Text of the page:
Mon | May 29, 2017

Met double at Carib 5 tomorrow

Published:Friday | April 24, 2015 | 4:00 AM
Patricia Racette as Nedda in Leoncavallo's 'Pagliacci'.
Patricia Racette (loeft) as Nedda and Marcelo Alvarez as Canio in Leoncavallo's 'Pagliacci'
Eva-Maria Westbroek as Santuzza (LEFT) and Marcelo Alvarez as Turiddu in Mascagni's 'Cavalleria Rusticana'.
Ginger Costa-Jackson as Lola in Mascagni's 'Cavalleria Rusticana'.
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Cavalleria Rusticana and Pagliacci, the Met Opera's new production gala, will be shown Live in HD at 11:30 a.m. tomorrow in the Carib 5.

Pietro Mascagni's Cavalleria Rusticana and Ruggero Leoncavallo's Pagliacci, opera's most enduring tragic double bill, returns in an evocative new production. Sir David McVicar (Giulio Cesare, Maria Stuarda, Il Trovatore) places the verismo action across two time periods, but in the same Sicilian setting.

Marcelo Alvarez rises to the challenge of playing the dual tenor roles of Turiddu in Cavalleria Rusticana and Canio in Pagliacci. Rae Smith (War Horse) has designed the moodily atmospheric 1900 village square setting of Cavalleria Rusticana, which transforms to a 1948 truck stop for the doomed vaudeville troupe of Pagliacci.

 

cast

 

Eva-Maria Westbroek (Cav) and Patricia Racette (Pag) are the unlucky heroines, while George Gagnidze sings both Alfio and Tonio. The Met's principal conductor, Fabio Luisi, is on the podium.

The critics have complimented the production.

 

Huffington Post

 

"This double bill certainly has the right maestro on the podium: Fabio Luisi, the Met's principal conductor. He draws clarity, colour and vigour from the inspired Met orchestra in both works. Mr Alvarez delivers the most impassioned and commanding singing I have heard from him at the Met ... . Eva-Maria Westbroek brings vocal charisma and wrenching vulnerability to Santuzza ... .

Patricia Racette as Nedda sang with beguiling feistiness, sizable sound and great character."

 

New York Times

 

"David McVicar's new Met production ... provides a splendid, subtly contemporary view of the two verismo chestnuts ... meticulously detailed directing ... . The chorus was nuanced and the orchestra sounded superb under Fabio Luisi ... . [The play-within-the-play] was hilariously staged with the aid of a vaudeville consultant ... and three adept clowns."

In Cavalleria Rusticana, Easter dawns in a Sicilian village. Turiddu is heard in the distance singing about Lola, wife of the prosperous carter Alfio (O Lola, ch'ai di latti la cammisa).

Townsfolk and fieldworkers stroll across the piazza. Santuzza, a peasant girl, approaches Mamma Lucia's tavern looking for her son, Turiddu. The old woman says he is away buying wine.

Alfio arrives with his friends, boasting of his horse and of his new wife, Lola ("Il cavallo scalpita"). He leaves, as the villagers follow a procession to mass. Santuzza, who is unwilling to enter the church, stays behind to tell Mamma Lucia that Turiddu has abandoned her for his former lover, Lola ("Voi lo sapete").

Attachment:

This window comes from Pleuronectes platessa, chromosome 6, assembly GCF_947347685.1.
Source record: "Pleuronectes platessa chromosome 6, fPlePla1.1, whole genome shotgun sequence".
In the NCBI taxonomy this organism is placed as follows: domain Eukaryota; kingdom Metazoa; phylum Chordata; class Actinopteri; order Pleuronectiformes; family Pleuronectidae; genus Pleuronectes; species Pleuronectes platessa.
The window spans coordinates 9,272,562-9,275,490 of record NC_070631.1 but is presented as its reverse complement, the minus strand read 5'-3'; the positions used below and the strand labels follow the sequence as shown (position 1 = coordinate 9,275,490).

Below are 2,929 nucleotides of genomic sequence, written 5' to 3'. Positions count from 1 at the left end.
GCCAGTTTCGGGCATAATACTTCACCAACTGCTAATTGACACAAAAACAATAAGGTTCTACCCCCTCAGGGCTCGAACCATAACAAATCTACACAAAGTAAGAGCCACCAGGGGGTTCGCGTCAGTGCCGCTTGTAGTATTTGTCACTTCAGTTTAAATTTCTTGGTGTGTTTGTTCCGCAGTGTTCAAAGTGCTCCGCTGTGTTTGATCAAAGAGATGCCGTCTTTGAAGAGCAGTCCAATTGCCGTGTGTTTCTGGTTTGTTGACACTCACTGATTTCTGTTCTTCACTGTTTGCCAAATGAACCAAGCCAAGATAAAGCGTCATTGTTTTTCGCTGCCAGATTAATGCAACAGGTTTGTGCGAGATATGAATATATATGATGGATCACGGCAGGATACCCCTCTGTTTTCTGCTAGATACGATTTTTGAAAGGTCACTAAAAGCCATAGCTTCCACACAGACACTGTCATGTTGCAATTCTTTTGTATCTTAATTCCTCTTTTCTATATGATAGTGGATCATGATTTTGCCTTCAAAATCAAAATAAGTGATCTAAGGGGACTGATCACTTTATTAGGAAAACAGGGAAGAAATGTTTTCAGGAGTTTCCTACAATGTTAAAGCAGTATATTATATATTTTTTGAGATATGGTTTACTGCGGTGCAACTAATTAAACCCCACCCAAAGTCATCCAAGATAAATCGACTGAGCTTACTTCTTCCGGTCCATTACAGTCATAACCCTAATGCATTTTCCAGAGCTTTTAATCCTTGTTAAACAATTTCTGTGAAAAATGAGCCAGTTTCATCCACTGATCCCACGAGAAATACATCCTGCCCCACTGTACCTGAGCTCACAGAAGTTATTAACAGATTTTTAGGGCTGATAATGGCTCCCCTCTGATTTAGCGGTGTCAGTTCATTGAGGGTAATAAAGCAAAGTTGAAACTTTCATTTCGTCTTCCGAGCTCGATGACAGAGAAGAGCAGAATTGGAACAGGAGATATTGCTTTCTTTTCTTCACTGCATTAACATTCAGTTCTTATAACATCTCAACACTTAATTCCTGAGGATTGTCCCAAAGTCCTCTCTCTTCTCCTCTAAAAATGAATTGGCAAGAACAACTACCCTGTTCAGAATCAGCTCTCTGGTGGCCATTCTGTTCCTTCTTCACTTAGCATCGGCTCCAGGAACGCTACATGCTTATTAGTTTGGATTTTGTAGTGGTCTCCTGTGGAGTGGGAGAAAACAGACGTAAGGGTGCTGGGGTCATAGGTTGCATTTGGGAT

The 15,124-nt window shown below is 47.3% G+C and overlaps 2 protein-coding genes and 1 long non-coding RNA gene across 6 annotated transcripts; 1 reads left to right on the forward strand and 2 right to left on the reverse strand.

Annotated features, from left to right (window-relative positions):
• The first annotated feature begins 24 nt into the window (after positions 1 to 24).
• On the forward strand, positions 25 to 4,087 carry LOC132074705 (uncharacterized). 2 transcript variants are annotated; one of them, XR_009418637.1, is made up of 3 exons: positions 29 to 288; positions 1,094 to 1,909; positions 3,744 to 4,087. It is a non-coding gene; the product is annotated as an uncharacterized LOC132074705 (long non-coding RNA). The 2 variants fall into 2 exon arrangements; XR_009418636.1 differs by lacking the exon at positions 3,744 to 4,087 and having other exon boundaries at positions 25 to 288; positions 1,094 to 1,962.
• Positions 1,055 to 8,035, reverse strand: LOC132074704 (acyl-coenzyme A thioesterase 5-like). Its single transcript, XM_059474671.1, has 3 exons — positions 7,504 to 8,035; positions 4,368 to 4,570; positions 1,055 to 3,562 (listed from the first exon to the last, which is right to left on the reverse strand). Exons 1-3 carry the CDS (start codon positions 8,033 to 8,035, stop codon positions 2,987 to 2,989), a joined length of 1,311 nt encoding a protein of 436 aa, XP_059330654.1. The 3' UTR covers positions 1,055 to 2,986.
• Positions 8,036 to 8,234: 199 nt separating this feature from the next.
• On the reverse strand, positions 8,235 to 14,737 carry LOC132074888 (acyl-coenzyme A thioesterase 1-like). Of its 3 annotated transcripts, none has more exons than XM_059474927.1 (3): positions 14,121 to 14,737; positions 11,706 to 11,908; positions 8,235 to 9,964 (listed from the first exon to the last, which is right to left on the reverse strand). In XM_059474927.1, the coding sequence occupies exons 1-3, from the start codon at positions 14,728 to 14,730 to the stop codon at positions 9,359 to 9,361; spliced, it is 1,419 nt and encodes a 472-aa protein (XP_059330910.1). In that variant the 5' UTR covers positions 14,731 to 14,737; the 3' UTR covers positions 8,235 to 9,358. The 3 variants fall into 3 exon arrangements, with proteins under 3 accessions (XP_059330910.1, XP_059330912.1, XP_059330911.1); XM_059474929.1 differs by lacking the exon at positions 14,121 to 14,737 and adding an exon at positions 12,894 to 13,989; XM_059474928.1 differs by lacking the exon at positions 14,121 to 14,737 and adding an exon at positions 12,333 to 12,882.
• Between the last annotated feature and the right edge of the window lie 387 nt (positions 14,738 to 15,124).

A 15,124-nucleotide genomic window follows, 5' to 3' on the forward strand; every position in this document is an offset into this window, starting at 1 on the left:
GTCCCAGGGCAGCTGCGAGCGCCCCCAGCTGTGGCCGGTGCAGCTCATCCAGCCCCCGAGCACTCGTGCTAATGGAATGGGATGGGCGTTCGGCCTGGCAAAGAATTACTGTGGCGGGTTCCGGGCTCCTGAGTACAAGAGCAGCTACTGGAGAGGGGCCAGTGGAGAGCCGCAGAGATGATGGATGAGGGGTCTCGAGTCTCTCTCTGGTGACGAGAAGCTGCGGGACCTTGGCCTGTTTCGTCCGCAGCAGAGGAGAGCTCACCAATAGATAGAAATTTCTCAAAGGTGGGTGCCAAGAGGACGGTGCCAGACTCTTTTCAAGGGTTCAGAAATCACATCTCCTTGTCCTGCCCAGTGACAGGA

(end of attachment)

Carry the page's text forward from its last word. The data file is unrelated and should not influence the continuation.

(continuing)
confrontation

 

After the old woman has left for mass, Santuzza confronts Turiddu (Duet: Tu qui, Santuzza?). Lola walks by, infuriating Santuzza with her arrogant behaviour, then enters the church. Santuzza resumes her pleading with Turiddu, but he refuses to listen.

Pushing her to the ground, he runs into the church. Santuzza curses him.

When Alfio arrives, Santuzza reveals that his wife has been cheating on him. Alfio swears to get even and rushes off, followed by the now conscience-stricken Santuzza.

In the prologue to Pagliacci, Tonio the clown steps before the curtain to announce that what the audience is about to see is a true story, and that even actors and clowns have the same joys and sorrows as other people ("Si puo?").

Act I begins on the outskirts of a village. A crowd gathers around a small theatrical company that has just arrived. Canio, the middle-aged head of the troupe, describes the night's offerings ("Un grande spettacolo").

When one of the villagers suggests that Tonio is secretly courting Canio's young wife, Nedda, Canio warns them all and explains that he will tolerate no flirting offstage ("Un tal gioco"). Vesper bells call the women to church and the men to the tavern, leaving Nedda alone.

Disturbed by her husband's jealousy, she looks up to the sky, envying the birds their freedom (Stridono lassu). Tonio appears and tries to force himself on her. She beats him back and he swears revenge.

In fact, Nedda does have a lover - Silvio, a young peasant, who appears and persuades her to run away with him after the evening's performance (Duet: E allor perche). Tonio overhears their conversation and hurries off to tell Canio. The jealous husband bursts in on the guilty pair, but Silvio manages to slip away before Canio can identify him.

Nedda, even when threatened with a knife, refuses to reveal Silvio's name. Beppe, another clown, restrains Canio, and Tonio advises him to wait until the evening's performance to catch Nedda's lover.

Alone, Canio bitterly reflects that he must play the clown while his heart is breaking ("Vesti la giubba").

 

expansion

 

The Met's Live in HD's award-winning series of live transmissions to cinemas around the world has expanded its worldwide distribution to more than 2,000 cinemas in 69 countries this season, the largest global audience the initiative has ever reached.

This will be the last live transmission in the Met's 2014-15 series. The encore performance of Cavalleria Rusticana and Pagliacci will be shown on Sunday, May 3, at Palace Cineplex and Palace Multiplex.

Tickets are on sale at participating cinemas box offices and via the web at www.palaceamusement.com, with a Palace Card.